Dismiss Notice
Join Physics Forums Today!
The friendliest, high quality science and math community on the planet! Everyone who loves science is here!

Homework Help: H = u + pv

  1. Oct 5, 2008 #1
    So the equation

    [tex]\Delta H = \Delta U + \Delta (PV)

    [/tex]

    I know you can transform this equation into the form


    [tex]\Delta H = \Delta U + \Delta (nRT)

    [/tex]

    I commonly see the previous equation transfered in to the following


    [tex]\Delta H = \Delta U + \Delta n(RT)
    [/tex]

    What I want to know is.. can you transform it into

    [tex]\Delta H = \Delta U + nR \Delta T
    [/tex]
     
  2. jcsd
  3. Oct 6, 2008 #2
    I'd say so. But only if n is constant. What are you trying to do?
     
  4. Oct 6, 2008 #3
    It was really in relation to this problem

    Calculate the values of delta U, delta S, and delta H for the following process

    1 mole of liquid water at 25 c and 1 atm to 1 mole of steam at 100 c and 1 atm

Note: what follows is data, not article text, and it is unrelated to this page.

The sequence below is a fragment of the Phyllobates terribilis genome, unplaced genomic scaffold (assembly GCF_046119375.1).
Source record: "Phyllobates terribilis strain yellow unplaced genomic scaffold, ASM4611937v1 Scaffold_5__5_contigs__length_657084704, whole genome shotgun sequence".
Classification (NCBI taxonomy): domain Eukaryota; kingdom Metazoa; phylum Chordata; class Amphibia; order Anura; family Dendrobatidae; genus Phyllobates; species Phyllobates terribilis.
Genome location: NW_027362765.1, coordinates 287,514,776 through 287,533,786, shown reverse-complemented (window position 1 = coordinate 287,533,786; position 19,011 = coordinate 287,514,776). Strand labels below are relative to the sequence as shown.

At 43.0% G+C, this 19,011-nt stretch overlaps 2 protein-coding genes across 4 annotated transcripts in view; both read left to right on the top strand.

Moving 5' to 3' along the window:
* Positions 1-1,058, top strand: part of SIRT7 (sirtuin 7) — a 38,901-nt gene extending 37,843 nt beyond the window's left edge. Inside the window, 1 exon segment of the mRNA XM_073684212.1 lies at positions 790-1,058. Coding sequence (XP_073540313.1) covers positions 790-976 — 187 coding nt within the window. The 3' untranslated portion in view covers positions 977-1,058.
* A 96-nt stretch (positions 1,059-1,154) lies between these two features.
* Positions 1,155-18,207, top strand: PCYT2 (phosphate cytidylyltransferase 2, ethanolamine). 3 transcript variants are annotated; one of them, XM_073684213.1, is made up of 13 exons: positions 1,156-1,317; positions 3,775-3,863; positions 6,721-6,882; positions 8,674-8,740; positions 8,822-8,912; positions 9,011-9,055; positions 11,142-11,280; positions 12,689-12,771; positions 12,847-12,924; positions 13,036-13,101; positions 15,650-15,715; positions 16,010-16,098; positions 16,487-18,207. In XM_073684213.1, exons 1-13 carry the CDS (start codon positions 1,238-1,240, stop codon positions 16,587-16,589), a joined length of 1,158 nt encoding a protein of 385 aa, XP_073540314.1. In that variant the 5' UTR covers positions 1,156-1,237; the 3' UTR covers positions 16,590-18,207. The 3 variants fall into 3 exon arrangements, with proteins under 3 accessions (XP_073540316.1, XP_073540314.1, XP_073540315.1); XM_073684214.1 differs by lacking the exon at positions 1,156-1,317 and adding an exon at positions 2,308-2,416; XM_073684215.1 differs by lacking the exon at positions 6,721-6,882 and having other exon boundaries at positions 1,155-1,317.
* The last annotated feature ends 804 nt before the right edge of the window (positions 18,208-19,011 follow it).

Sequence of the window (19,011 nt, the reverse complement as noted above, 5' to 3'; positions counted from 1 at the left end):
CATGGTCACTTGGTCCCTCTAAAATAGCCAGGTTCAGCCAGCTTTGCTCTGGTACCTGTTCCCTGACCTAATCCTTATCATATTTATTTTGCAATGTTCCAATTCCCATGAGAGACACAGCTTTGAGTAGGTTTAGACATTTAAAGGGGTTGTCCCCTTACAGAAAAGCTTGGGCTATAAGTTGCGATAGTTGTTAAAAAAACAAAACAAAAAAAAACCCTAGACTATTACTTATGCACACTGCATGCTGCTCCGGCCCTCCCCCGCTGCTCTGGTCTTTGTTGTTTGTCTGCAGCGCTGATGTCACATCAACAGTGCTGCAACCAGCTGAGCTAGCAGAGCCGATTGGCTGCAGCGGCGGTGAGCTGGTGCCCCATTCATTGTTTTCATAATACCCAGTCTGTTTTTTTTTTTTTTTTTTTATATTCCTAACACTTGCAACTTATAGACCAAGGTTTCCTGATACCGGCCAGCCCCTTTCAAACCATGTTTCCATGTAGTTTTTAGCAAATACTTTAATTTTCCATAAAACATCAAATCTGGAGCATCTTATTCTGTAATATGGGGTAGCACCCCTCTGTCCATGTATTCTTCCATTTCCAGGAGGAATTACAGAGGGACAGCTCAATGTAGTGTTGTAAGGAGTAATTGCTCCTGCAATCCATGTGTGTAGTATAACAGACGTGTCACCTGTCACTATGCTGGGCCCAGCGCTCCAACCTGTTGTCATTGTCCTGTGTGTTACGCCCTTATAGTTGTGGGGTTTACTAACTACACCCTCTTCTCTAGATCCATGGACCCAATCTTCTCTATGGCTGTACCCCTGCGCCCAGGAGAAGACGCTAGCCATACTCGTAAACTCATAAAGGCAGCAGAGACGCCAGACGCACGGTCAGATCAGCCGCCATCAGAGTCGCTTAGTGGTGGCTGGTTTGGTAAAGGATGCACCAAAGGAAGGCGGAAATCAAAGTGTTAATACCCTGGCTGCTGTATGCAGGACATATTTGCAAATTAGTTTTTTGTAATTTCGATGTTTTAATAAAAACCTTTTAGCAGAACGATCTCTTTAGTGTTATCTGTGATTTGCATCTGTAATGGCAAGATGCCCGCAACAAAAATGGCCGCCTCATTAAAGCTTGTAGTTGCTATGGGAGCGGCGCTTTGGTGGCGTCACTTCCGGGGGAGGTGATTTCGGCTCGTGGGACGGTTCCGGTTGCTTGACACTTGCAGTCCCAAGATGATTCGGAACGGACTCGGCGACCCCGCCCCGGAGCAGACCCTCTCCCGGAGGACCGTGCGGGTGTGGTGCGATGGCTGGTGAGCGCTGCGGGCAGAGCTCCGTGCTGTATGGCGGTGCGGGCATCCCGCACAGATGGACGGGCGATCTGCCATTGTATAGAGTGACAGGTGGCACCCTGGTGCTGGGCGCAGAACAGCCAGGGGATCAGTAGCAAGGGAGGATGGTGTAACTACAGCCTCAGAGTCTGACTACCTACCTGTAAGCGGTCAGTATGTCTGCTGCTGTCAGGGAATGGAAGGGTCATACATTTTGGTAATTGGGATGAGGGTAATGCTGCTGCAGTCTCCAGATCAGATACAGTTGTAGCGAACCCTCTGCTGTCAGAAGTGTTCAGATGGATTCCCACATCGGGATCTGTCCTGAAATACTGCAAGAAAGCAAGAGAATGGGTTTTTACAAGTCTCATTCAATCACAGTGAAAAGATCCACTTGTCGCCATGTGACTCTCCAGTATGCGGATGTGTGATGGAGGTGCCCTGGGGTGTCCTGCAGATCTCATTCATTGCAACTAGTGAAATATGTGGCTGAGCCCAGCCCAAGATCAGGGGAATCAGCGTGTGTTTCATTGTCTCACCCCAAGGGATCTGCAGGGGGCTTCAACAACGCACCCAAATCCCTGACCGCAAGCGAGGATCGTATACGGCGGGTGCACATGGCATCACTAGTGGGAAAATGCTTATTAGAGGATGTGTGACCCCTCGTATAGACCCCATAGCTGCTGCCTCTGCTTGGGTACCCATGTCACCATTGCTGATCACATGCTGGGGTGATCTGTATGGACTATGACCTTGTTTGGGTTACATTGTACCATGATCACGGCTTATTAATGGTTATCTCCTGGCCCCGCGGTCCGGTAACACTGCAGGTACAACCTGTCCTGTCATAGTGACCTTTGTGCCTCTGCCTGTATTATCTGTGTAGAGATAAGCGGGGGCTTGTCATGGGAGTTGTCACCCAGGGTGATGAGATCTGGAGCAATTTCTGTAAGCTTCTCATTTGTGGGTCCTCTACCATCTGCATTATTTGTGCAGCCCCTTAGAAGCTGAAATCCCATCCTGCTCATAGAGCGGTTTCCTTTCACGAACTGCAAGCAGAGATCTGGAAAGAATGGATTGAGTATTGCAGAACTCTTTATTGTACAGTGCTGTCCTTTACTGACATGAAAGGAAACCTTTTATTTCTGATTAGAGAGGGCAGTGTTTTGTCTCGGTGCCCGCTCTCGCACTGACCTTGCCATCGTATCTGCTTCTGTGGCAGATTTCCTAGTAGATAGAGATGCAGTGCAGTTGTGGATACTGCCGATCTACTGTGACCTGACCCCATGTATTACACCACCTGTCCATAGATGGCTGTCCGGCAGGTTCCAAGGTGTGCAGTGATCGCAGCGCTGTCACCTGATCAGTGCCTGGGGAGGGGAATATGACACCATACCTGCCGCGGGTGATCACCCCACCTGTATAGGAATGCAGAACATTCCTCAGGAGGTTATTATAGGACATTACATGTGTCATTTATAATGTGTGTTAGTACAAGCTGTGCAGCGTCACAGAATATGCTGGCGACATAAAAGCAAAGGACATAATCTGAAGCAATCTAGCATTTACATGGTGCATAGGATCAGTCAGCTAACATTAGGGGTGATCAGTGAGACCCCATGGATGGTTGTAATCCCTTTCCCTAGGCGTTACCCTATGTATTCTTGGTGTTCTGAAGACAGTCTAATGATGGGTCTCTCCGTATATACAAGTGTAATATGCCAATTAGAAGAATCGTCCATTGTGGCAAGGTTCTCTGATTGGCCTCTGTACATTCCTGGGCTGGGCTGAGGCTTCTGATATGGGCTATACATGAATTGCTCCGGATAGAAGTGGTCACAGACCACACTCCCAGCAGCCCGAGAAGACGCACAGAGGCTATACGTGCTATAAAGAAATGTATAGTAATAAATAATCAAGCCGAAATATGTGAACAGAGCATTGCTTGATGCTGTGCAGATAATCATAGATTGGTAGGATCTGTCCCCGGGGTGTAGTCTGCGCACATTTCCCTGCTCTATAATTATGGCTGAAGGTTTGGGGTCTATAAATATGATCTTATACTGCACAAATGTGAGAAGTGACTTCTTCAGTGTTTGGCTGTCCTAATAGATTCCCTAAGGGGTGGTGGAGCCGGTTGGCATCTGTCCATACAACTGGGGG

I figured out the delta H for the entire process.

    then I tried to figure out delta U from delta H using the relationship

    delta H = delta U + delta (nRT)

    See the thing is... delta H I figured out is for the entire process (temperature rise and state change) and I forget about that.. so I was tryign to get the equation into the form

    delta H = delta U + n x delta T x R

    but that isn't right since delta H already included the delta T variable. and n is really delta n = 1 since I generated 1 mole of gas.

    so yeah all I had to do was times it by T to the right answer
     
Share this great discussion with others via Reddit, Google+, Twitter, or Facebook